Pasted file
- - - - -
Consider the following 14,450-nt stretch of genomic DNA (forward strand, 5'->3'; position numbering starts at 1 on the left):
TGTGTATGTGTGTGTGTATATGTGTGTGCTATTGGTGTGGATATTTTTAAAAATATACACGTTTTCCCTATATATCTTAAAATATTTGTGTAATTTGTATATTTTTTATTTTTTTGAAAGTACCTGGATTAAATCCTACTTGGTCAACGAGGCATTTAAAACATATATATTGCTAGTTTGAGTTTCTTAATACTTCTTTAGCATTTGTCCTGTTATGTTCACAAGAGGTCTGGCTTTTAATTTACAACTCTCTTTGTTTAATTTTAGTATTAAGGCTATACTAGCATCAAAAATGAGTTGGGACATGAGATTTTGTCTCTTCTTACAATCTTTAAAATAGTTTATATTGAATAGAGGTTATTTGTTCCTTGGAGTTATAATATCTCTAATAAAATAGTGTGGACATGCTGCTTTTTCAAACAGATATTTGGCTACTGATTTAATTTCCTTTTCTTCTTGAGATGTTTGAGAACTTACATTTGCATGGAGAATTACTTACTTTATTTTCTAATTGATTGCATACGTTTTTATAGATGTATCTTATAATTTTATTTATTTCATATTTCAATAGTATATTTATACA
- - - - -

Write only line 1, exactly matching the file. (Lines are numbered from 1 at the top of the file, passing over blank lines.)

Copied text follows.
Consider the following 14,450-nt stretch of genomic DNA (forward strand, 5'->3'; position numbering starts at 1 on the left):